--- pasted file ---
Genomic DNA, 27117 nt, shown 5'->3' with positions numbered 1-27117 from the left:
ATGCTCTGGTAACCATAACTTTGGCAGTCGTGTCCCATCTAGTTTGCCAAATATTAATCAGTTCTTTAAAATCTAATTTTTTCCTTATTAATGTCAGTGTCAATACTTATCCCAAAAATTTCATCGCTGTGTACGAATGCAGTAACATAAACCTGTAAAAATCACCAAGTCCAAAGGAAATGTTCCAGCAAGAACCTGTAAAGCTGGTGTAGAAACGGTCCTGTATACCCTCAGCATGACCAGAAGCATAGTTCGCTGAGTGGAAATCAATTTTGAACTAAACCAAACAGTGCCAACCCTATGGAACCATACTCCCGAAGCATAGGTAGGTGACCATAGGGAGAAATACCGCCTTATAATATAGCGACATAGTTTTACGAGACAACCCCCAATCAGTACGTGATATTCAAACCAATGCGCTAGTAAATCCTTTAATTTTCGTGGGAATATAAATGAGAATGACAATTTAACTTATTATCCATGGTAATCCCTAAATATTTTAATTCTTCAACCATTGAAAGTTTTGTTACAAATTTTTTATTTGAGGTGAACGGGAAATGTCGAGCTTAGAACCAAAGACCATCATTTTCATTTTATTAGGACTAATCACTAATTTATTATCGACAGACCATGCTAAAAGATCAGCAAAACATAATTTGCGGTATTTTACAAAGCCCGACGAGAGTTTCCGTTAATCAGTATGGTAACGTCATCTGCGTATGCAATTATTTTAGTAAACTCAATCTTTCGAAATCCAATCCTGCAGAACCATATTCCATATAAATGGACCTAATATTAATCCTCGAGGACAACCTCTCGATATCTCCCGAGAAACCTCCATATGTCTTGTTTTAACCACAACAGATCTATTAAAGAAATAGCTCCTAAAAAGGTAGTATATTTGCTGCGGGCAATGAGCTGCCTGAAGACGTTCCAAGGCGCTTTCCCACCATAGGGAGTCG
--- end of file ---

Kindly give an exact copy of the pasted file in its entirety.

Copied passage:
Genomic DNA, 27117 nt, shown 5'->3' with positions numbered 1-27117 from the left:
ATGCTCTGGTAACCATAACTTTGGCAGTCGTGTCCCATCTAGTTTGCCAAATATTAATCAGTTCTTTAAAATCTAATTTTTTCCTTATTAATGTCAGTGTCAATACTTATCCCAAAAATTTCATCGCTGTGTACGAATGCAGTAACATAAACCTGTAAAAATCACCAAGTCCAAAGGAAATGTTCCAGCAAGAACCTGTAAAGCTGGTGTAGAAACGGTCCTGTATACCCTCAGCATGACCAGAAGCATAGTTCGCTGAGTGGAAATCAATTTTGAACTAAACCAAACAGTGCCAACCCTATGGAACCATACTCCCGAAGCATAGGTAGGTGACCATAGGGAGAAATACCGCCTTATAATATAGCGACATAGTTTTACGAGACAACCCCCAATCAGTACGTGATATTCAAACCAATGCGCTAGTAAATCCTTTAATTTTCGTGGGAATATAAATGAGAATGACAATTTAACTTATTATCCATGGTAATCCCTAAATATTTTAATTCTTCAACCATTGAAAGTTTTGTTACAAATTTTTTATTTGAGGTGAACGGGAAATGTCGAGCTTAGAACCAAAGACCATCATTTTCATTTTATTAGGACTAATCACTAATTTATTATCGACAGACCATGCTAAAAGATCAGCAAAACATAATTTGCGGTATTTTACAAAGCCCGACGAGAGTTTCCGTTAATCAGTATGGTAACGTCATCTGCGTATGCAATTATTTTAGTAAACTCAATCTTTCGAAATCCAATCCTGCAGAACCATATTCCATATAAATGGACCTAATATTAATCCTCGAGGACAACCTCTCGATATCTCCCGAGAAACCTCCATATGTCTTGTTTTAACCACAACAGATCTATTAAAGAAATAGCTCCTAAAAAGGTAGTATATTTGCTGCGGGCAATGAGCTGCCTGAAGACGTTCCAAGGCGCTTTCCCACCATAGGGAGTCG